Availability of researchers drives FDI

According to a United Nations report, foreign direct investment (FDI) in research and development is increasingly determined by the availability and cost of talented research manpower.

The United Nations yearly World Investment Report (WIR) presents the latest trends in foreign direct investment (FDI) around the world and analyses one specific topic related to FDI and development in depth. The WIR 2005 focuses on the internationalisation of R&D by transnational corporations and the development implications of this phenomenon. 

The WIR 2005 report shows that:

  • R&D internationalisation is growing fastest in developing countries, in particular Asia;
  • drivers of FDI in R&D are changing;
  • R&D investment in developing countries increasingly involves complex stages of R&D;
  • developing country firms are, in return, setting up R&D units abroad.

According to the report, businesses state that the cost and availability of research manpower increasingly influences their decision to invest in another country. The absence of a sufficient number of skilled people in science-based activities in the companies’ home country, increasing R&D expenditure and the need to cut costs are pushing firms to locate R&D in countries with low-cost and abundant scientific manpower. Statistics show that firms are increasingly investing in R&D outside the EU, the United States and Japan.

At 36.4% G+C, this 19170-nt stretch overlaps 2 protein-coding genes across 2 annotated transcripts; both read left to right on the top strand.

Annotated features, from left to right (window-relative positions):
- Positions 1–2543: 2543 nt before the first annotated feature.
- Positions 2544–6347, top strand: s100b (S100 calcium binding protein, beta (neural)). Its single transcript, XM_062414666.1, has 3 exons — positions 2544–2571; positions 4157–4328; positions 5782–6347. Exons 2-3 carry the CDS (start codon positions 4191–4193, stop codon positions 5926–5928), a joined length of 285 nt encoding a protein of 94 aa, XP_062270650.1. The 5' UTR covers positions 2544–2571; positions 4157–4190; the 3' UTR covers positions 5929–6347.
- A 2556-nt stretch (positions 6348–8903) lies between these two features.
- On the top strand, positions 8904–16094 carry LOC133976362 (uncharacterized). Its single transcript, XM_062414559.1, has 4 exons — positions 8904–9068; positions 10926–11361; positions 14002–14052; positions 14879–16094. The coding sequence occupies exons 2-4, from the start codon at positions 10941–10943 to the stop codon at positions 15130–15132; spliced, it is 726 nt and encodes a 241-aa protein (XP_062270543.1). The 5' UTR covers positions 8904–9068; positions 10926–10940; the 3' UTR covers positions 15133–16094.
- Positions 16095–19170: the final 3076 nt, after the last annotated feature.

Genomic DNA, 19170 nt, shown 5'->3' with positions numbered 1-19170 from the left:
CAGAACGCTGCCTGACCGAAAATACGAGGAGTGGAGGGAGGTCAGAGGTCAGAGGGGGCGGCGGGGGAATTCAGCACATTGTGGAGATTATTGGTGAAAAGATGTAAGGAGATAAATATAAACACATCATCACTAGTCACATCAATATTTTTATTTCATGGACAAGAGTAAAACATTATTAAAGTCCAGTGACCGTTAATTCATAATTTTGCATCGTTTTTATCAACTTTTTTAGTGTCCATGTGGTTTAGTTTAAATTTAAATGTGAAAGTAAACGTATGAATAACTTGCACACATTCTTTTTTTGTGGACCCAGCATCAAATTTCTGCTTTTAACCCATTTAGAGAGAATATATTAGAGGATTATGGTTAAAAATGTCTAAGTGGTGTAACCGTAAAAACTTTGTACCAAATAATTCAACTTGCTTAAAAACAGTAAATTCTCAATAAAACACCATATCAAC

The EU is currently losing R&D investment to other countries as it invests much more abroad than it receives. The Commission thinks that Europe needs more and better qualified researchers to reverse this trend. Creation of European 'poles of excellence' can also help to attract more foreign direct investment (FDI) in R&D.

According to official estimates the EU needs 700,000 scientists and engineers to meet its target of raising investment in research to 3% of GDP by 2010. This goal was agreed by the Barcelona Council in 2002 and is an essential part of the Lisbon strategy of making the EU the most competitive knowledge-based economy in the world.

  • The 'Researchers in Europe 2005' initiative, a six-month Europe-wide awareness raising campaign on science and scientists continues until November 2005. It aims to improve the public image of science and scientists and attract young people to careers in science.

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